What happens when you get Ebola?

EVD is a severe acute viral illness often characterized by the sudden onset of fever, intense weakness, muscle pain, headache and sore throat. This is followed by vomiting, diarrhoea, rash, impaired kidney and liver function, and in some cases, both internal and external bleeding. Laboratory findings include low white blood cell and platelet counts and elevated liver enzymes.

People are infectious as long as their blood and secretions contain the virus. Ebola virus was isolated from semen 61 days after onset of illness in a man who was infected in a laboratory.

The incubation period, that is, the time interval from infection with the virus to onset of symptoms, is 2 to 21 days.

Which countries has the outbreak occurred in?

Guinea and Liberia have both confirmed multiple cases of Ebola. Ghannareported tests on a suspected case were negative. The WHO says Sierra Leone has ruled out Ebola in its two suspected cases, and two of Mali’s six suspected cases have been cleared. Nigeria’s Minister of Information confirmed there was no outbreak of Ebola earlier this month.

How many people have died so far in this particular outbreak?

As of April 8th, 2014, 98 people in Guinea and 10 in Liberia have all been confirmed dead as a result of Ebola.

Is there a cure for Ebola?

EVD outbreaks have a case fatality rate of up to 90%. So far, there is no specific treatment or vaccine is available for use in people or animals.

What about treatment?

No specific treatment is available. New drug therapies are being evaluated. No vaccine for EVD is available. Several vaccines are being tested, but none are available for clinical use.

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All Africa, All the time.

ETA: I’m not a medical doctor or health practitioner so feel free to rectify anything you see here that’s incorrect.

(top image via usatoday)

(via thescienceofreality)

tomscioli:

Jack Kirby and Stan Lee’s Fantastic Four

and

Frank Miller’s Sin City

scienceyoucanlove:

ANATOMY OF OUR GENES: The Human Body

The human body is made of some 50 trillion to 100 trillion cells, which form the basic units of life and combine to form more complex tissues and organs. Inside each cell, genes make up a “blueprint” for protein production that determines how the cell will function. Genes also determine physical characteristics or traits. The complete set of some 20,000 to 25,000 genes is called the genome. Only a tiny fraction of the total genome sets the human body apart from those of other animals.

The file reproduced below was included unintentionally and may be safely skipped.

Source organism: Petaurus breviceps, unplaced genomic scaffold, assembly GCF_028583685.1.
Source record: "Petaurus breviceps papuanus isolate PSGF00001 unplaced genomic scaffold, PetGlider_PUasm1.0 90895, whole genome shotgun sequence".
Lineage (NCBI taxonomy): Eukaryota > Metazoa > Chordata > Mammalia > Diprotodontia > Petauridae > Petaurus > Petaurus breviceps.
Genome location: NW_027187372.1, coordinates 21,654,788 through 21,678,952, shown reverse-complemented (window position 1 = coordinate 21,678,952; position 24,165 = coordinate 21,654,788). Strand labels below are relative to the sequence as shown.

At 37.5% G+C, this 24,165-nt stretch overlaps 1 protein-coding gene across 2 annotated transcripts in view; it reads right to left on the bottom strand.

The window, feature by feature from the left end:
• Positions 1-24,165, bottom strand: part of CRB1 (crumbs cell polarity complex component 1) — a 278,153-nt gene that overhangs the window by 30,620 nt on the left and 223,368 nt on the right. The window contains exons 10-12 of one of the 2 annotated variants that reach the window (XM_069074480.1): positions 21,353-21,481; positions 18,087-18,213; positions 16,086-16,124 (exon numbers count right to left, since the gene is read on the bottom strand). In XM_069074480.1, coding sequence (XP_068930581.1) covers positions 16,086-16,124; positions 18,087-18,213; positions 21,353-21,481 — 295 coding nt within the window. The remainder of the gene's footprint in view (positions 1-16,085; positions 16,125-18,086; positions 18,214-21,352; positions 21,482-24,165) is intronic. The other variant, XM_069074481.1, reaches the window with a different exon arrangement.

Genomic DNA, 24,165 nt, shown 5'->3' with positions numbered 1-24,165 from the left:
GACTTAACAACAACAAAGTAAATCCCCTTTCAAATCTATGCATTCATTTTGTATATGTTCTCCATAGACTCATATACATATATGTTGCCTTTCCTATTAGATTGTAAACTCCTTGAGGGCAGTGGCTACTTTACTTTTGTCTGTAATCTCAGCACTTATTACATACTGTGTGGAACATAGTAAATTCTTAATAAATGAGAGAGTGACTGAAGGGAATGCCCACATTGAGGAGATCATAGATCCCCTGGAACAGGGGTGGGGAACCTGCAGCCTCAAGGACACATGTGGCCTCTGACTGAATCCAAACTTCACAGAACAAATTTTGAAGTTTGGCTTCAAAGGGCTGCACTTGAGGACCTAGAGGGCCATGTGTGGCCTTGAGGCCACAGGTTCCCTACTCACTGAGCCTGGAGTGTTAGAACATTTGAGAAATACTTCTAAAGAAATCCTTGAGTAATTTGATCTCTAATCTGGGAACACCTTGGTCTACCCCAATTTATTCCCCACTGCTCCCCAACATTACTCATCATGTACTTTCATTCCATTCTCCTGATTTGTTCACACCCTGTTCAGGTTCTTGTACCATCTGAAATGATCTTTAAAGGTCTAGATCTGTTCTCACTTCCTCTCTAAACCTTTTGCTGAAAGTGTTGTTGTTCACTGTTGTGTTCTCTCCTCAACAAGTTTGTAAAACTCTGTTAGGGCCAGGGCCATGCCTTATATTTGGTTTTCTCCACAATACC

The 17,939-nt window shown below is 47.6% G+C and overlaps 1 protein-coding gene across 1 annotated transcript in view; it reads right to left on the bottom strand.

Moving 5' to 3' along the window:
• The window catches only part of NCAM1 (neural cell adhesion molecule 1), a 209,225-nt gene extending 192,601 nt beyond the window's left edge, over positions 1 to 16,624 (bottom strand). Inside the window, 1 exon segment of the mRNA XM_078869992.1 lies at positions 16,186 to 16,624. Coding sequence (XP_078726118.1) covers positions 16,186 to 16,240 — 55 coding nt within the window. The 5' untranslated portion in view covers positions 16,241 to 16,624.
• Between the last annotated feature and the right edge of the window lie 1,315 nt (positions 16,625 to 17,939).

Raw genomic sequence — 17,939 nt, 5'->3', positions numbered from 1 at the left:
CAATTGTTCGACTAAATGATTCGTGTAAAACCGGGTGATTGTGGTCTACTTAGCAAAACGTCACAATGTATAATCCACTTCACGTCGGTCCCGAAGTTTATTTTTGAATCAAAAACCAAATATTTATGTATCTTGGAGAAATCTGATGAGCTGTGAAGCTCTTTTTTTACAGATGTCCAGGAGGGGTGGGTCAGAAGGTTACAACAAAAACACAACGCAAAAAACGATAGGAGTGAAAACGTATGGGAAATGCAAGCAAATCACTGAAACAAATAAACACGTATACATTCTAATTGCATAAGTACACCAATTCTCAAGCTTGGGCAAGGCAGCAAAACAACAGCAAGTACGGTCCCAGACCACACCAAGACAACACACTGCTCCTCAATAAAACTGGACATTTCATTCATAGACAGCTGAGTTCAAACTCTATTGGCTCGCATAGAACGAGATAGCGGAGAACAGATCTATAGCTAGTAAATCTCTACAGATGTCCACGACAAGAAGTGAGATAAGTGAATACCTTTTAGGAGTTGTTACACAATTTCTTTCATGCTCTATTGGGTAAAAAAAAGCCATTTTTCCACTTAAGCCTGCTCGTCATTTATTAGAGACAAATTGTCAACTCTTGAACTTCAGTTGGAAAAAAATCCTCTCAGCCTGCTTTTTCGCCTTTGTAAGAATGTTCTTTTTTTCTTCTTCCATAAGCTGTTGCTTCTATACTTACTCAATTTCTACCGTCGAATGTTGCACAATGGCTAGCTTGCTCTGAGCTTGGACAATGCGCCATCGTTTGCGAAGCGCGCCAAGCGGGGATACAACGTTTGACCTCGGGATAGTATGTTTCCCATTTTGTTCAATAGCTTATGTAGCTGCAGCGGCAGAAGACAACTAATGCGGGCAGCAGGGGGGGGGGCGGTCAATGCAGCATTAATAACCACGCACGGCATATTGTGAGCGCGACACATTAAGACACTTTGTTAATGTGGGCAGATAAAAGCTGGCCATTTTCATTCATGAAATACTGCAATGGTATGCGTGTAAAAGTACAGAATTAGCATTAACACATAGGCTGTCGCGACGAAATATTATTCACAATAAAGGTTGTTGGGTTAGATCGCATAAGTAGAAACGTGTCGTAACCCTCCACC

Most cells have a similar basic structure. An outer layer, called the cell membrane, contains fluid called cytoplasm. Within the cytoplasm are many different specialized “little organs” called organelles. The most important of these is the nucleus, which controls the cell and houses the genetic material in structures called chromosomes. Another type of organelle is mitochondrion. These “cellular power plants” have their own genome and do not recombine during reproduction.

Chromosomes

Chromosomes carry hereditary, genetic information in long strings of DNA called genes. Humans have 22 numbered pairs of chromosomes and a single pair of sex chromosomes—XX in females and XY in males. Each chromosomal pair includes one inherited from the father and one from the mother. If unwound, the microscopic DNA strands in one cell’s nucleus would stretch to over six feet (two meters) in length.

DNA

DNA (deoxyribonucleic acid) is the set of genetic instructions for creating an organism. DNA molecules are shaped like a spiral staircase called a double helix. Each stair is composed of the DNA bases A, C, T, and G. Some segments of these bases contain sequences, like A-T-C-C-G-A-A-C-T-A-G, which constitute individual genes. Genes determine which proteins individual cells will manufacture, and thus what function particular cells will perform. 

read more, photos and info from Nat Geo

(via thescienceofreality)

Carl Sagan guided the maiden voyage of Cosmos a generation ago. He was the most successful science communicator of the 20th century, but he was first and foremost a scientist. Carl contributed enormously to our knowledge of the planets. He correctly predicted the existence of methane lakes on Saturn’s giant moon Titan. He showed that the atmosphere of the early Earth must have contained powerful greenhouse gasses. He was the first to understand that seasonal changes on Mars were due to wind-blown dust. Carl was a pioneer in the search for extraterrestrial life and intelligence. He played a leading role in every major spacecraft mission to explore the solar system during the first 40 years of the space age.

(Source: bouncingdodecahedrons, via thescienceofreality)

Stephen is recording drums for a new song I am working on.

Stephen is recording drums for a new song I am working on.

54 corvette

54 corvette

Bee friendly

Bee friendly